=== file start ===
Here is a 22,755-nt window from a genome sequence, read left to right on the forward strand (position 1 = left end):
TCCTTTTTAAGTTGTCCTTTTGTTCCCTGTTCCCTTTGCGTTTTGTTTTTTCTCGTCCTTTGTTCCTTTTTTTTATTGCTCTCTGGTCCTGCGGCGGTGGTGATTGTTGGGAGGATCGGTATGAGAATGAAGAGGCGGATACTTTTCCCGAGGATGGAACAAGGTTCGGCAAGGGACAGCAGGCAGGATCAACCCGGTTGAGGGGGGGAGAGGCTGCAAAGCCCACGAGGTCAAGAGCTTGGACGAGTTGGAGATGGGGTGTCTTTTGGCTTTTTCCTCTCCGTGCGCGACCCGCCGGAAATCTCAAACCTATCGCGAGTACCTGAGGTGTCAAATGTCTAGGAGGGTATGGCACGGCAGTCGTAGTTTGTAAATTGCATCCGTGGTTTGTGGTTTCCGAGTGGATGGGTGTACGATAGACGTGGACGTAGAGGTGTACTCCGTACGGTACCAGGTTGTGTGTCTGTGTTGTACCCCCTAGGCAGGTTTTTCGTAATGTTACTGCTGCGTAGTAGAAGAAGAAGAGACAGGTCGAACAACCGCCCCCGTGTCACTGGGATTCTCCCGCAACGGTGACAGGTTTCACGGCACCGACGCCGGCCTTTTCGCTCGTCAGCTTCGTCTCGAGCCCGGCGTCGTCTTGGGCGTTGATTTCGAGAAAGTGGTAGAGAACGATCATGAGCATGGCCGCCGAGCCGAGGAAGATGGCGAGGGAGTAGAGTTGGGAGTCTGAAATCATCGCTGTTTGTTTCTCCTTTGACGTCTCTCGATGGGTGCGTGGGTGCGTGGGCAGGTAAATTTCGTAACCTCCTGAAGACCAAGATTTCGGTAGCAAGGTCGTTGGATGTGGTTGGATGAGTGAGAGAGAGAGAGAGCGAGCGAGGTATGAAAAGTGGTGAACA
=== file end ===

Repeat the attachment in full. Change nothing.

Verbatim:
Here is a 22,755-nt window from a genome sequence, read left to right on the forward strand (position 1 = left end):
TCCTTTTTAAGTTGTCCTTTTGTTCCCTGTTCCCTTTGCGTTTTGTTTTTTCTCGTCCTTTGTTCCTTTTTTTTATTGCTCTCTGGTCCTGCGGCGGTGGTGATTGTTGGGAGGATCGGTATGAGAATGAAGAGGCGGATACTTTTCCCGAGGATGGAACAAGGTTCGGCAAGGGACAGCAGGCAGGATCAACCCGGTTGAGGGGGGGAGAGGCTGCAAAGCCCACGAGGTCAAGAGCTTGGACGAGTTGGAGATGGGGTGTCTTTTGGCTTTTTCCTCTCCGTGCGCGACCCGCCGGAAATCTCAAACCTATCGCGAGTACCTGAGGTGTCAAATGTCTAGGAGGGTATGGCACGGCAGTCGTAGTTTGTAAATTGCATCCGTGGTTTGTGGTTTCCGAGTGGATGGGTGTACGATAGACGTGGACGTAGAGGTGTACTCCGTACGGTACCAGGTTGTGTGTCTGTGTTGTACCCCCTAGGCAGGTTTTTCGTAATGTTACTGCTGCGTAGTAGAAGAAGAAGAGACAGGTCGAACAACCGCCCCCGTGTCACTGGGATTCTCCCGCAACGGTGACAGGTTTCACGGCACCGACGCCGGCCTTTTCGCTCGTCAGCTTCGTCTCGAGCCCGGCGTCGTCTTGGGCGTTGATTTCGAGAAAGTGGTAGAGAACGATCATGAGCATGGCCGCCGAGCCGAGGAAGATGGCGAGGGAGTAGAGTTGGGAGTCTGAAATCATCGCTGTTTGTTTCTCCTTTGACGTCTCTCGATGGGTGCGTGGGTGCGTGGGCAGGTAAATTTCGTAACCTCCTGAAGACCAAGATTTCGGTAGCAAGGTCGTTGGATGTGGTTGGATGAGTGAGAGAGAGAGAGAGCGAGCGAGGTATGAAAAGTGGTGAACA